Conveniently, the answer to help us through this scenario is given new prominence in ITIL’s latest incarnation of version 3. CSI or Continual Service Improvement, which was merely implied in previous ITIL frameworks, is now thrust into prominence and has its own book and its fair share of the limelight. CSI provides the process that drives the value out of your other ITIL practices. The Incident Management process in itself does not generate value – certainly, it would tell you something like how incidents can be escalated to reduce impact to the business. This in itself provides cost savings and improved productivity but it does not speak to the elements that drive a business; it does not tell us how many incidents we escalated last month, what the areas of improvement are and how we will do better next month. The incident management process assumes that everything remains constant – of course, the business changes.

CSI provides the wrapper to the ITIL processes you have in place. It enables you to baseline where you are today, where you need to be and to drive a path through to the goal. Getting a baseline for your existing performance is key, because it is difficult to get to your next destination if you don’t know where you are today. The good news is that there is a range of knowledge and resources that can be tapped inexpensively to help you through this process. For example, The ITSM Coach from ThinkITSM gives you the ability to assess your end user satisfaction and help desk maturity for free, highlighting the area’s most in need of addressing. Often we know much of this information informally but to have objective data enables the change process and gets disparate groups on board to adopt positive changes in how work is done.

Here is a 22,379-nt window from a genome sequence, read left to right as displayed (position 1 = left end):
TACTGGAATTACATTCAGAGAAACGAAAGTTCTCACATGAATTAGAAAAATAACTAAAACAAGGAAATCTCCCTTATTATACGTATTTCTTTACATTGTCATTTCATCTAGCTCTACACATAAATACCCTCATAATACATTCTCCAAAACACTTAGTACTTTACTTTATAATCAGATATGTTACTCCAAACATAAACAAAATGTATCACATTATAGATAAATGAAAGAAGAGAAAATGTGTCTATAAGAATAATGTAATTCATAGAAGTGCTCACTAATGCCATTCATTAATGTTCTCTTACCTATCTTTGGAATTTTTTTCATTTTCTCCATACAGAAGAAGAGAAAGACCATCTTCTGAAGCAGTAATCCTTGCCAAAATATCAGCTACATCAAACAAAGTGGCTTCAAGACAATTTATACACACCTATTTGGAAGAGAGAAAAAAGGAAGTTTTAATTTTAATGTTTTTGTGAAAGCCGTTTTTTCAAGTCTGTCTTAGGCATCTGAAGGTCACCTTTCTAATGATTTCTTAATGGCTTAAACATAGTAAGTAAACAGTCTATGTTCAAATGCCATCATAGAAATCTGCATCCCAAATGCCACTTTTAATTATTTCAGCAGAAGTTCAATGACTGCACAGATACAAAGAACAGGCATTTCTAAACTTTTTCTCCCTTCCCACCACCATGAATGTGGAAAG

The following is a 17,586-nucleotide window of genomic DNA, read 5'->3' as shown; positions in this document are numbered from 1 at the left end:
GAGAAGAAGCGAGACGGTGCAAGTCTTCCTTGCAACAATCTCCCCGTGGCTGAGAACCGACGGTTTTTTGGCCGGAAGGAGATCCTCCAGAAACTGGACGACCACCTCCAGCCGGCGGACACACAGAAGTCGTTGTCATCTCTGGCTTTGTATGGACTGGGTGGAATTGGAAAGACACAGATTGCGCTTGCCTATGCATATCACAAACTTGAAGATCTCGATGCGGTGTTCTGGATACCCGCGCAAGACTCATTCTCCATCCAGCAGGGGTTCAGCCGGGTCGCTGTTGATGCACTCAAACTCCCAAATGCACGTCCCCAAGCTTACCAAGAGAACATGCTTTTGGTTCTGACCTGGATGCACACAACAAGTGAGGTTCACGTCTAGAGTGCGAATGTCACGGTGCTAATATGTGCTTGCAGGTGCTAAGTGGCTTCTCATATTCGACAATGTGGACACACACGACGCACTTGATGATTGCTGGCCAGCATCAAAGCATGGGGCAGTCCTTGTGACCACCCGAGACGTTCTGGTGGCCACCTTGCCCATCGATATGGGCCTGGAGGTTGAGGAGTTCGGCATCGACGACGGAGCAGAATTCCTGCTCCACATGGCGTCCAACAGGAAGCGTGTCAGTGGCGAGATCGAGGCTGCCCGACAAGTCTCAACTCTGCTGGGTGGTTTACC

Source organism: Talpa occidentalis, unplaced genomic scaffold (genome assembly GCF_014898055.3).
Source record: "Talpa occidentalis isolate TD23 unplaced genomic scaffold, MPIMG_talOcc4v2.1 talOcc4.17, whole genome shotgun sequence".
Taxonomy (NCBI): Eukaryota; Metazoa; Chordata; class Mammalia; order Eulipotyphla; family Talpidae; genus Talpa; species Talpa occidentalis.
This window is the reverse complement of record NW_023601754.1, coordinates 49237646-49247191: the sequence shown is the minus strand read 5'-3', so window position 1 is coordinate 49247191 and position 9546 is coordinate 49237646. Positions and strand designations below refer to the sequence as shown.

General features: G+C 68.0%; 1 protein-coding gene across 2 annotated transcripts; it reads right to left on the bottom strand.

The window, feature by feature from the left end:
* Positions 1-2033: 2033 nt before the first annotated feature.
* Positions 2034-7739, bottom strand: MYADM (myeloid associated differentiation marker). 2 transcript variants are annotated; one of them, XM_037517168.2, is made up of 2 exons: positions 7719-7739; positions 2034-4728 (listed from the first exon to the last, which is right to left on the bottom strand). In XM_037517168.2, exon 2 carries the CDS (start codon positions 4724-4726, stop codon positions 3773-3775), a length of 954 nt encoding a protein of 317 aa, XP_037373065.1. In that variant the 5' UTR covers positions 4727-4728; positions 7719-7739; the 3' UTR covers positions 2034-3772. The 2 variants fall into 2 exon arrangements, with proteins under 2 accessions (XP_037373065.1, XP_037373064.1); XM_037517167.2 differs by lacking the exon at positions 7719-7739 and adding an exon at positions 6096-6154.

CSI and Quality improvement has revolutionized manufacturing and have given automobile companies such as Toyota and Honda a fundamental competitive advantage that they translated into market share gains and profitability. It is now time for IT to embrace quality improvement processes and truly drive business value from IT Service Delivery.

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Charles Cyna Uncategorized , , , , , , , , ,